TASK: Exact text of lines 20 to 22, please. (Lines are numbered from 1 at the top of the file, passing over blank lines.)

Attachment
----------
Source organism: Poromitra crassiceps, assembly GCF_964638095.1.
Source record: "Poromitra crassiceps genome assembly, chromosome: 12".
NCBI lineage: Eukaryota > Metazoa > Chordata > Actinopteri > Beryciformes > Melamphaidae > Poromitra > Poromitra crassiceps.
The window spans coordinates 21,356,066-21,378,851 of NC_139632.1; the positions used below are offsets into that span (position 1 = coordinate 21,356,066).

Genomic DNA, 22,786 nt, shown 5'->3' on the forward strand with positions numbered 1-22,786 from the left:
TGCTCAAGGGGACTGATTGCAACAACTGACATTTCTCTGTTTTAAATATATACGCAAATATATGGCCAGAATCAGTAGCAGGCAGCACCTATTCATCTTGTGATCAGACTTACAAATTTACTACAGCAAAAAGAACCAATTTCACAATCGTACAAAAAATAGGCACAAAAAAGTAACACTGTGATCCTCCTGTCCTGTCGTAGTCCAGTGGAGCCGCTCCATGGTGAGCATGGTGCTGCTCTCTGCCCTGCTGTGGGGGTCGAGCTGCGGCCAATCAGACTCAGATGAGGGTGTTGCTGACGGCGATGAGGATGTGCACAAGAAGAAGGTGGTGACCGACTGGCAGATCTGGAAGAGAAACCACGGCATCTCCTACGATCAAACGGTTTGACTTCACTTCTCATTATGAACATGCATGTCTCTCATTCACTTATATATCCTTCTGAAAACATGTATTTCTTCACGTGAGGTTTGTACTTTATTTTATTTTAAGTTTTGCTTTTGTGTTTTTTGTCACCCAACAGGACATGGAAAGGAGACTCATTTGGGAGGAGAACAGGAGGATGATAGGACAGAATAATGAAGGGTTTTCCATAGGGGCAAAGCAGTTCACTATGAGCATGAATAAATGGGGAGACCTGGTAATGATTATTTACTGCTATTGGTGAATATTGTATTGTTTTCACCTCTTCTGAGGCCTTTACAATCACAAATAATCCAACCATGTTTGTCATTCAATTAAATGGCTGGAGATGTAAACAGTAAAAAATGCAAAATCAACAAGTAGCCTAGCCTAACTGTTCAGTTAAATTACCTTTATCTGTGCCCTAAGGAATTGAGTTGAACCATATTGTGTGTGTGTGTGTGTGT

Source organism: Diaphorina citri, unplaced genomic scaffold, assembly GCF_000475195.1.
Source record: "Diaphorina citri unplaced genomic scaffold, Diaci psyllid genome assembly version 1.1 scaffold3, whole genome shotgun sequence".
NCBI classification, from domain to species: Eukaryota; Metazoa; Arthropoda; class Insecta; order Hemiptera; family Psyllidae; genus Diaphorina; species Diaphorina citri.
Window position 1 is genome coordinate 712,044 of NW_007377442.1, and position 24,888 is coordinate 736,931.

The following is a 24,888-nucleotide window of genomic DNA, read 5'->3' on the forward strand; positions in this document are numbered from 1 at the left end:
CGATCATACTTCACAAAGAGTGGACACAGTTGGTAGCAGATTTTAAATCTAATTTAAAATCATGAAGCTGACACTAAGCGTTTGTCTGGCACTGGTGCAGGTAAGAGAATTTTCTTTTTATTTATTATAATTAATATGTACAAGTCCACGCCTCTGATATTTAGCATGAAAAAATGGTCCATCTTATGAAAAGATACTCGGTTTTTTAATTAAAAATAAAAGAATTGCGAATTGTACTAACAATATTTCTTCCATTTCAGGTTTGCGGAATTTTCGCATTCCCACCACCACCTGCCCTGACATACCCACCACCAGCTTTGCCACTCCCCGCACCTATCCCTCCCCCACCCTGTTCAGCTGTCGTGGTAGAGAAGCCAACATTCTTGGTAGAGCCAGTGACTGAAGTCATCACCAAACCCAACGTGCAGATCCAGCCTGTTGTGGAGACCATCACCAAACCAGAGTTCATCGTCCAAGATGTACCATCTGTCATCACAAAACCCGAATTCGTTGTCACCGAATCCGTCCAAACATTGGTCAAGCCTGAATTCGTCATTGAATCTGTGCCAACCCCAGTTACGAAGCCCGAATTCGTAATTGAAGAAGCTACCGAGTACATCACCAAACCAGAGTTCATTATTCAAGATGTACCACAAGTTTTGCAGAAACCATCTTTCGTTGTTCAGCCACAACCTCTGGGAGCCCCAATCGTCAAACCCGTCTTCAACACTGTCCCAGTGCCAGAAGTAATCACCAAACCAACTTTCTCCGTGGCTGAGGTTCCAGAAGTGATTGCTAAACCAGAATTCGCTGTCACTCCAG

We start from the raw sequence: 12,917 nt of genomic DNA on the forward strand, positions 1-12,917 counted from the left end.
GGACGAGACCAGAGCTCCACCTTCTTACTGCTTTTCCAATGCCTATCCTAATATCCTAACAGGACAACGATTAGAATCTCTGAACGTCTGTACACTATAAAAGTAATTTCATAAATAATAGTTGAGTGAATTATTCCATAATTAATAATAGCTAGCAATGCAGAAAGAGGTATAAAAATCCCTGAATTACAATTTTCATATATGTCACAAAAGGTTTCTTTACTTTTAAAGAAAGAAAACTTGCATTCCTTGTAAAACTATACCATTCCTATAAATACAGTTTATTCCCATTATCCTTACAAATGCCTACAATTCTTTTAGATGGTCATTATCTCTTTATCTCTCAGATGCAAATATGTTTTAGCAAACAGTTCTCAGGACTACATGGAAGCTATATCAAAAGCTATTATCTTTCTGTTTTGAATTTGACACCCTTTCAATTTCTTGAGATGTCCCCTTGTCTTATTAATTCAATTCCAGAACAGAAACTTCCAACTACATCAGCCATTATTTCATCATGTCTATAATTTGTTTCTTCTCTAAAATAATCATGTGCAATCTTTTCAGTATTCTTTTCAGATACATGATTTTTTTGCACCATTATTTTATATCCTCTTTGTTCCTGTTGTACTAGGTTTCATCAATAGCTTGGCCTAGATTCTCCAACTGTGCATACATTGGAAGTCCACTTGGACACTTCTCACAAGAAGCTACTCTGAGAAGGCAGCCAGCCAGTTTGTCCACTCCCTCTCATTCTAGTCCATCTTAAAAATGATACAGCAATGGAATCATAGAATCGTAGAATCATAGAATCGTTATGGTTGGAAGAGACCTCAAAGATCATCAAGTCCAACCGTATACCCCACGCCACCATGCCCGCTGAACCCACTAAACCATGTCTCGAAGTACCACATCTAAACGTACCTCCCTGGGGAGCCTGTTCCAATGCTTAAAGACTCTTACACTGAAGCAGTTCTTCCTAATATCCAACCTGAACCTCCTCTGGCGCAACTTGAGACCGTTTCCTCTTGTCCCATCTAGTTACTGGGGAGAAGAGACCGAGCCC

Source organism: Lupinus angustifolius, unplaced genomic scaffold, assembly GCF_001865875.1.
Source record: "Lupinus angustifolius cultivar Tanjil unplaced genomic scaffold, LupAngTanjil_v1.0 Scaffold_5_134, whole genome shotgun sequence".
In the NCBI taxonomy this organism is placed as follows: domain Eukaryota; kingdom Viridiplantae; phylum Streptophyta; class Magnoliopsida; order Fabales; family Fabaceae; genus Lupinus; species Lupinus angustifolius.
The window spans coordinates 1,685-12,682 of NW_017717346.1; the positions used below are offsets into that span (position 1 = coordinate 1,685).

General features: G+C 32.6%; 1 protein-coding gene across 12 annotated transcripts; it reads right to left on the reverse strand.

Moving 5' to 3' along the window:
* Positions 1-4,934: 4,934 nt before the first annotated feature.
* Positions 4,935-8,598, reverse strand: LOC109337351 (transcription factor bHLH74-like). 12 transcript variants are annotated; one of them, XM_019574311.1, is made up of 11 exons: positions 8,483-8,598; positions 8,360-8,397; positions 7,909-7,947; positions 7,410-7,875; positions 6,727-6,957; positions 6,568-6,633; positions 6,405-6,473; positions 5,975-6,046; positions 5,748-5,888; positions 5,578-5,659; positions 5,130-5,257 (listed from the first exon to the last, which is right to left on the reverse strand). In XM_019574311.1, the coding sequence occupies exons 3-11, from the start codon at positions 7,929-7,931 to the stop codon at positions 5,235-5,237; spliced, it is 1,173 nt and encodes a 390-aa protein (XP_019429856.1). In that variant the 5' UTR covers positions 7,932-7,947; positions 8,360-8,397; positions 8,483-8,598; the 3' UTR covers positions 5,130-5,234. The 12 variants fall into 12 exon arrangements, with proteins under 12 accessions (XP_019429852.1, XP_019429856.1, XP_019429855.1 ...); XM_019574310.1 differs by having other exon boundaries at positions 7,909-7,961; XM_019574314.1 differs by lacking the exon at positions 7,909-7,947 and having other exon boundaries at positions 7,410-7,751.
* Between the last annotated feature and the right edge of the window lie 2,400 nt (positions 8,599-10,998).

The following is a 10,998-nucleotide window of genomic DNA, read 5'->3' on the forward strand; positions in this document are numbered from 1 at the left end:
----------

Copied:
Moving 5' to 3' along the window:
* Positions 1-4,934: 4,934 nt before the first annotated feature.
* Positions 4,935-8,598, reverse strand: LOC109337351 (transcription factor bHLH74-like). 12 transcript variants are annotated; one of them, XM_019574311.1, is made up of 11 exons: positions 8,483-8,598; positions 8,360-8,397; positions 7,909-7,947; positions 7,410-7,875; positions 6,727-6,957; positions 6,568-6,633; positions 6,405-6,473; positions 5,975-6,046; positions 5,748-5,888; positions 5,578-5,659; positions 5,130-5,257 (listed from the first exon to the last, which is right to left on the reverse strand). In XM_019574311.1, the coding sequence occupies exons 3-11, from the start codon at positions 7,929-7,931 to the stop codon at positions 5,235-5,237; spliced, it is 1,173 nt and encodes a 390-aa protein (XP_019429856.1). In that variant the 5' UTR covers positions 7,932-7,947; positions 8,360-8,397; positions 8,483-8,598; the 3' UTR covers positions 5,130-5,234. The 12 variants fall into 12 exon arrangements, with proteins under 12 accessions (XP_019429852.1, XP_019429856.1, XP_019429855.1 ...); XM_019574310.1 differs by having other exon boundaries at positions 7,909-7,961; XM_019574314.1 differs by lacking the exon at positions 7,909-7,947 and having other exon boundaries at positions 7,410-7,751.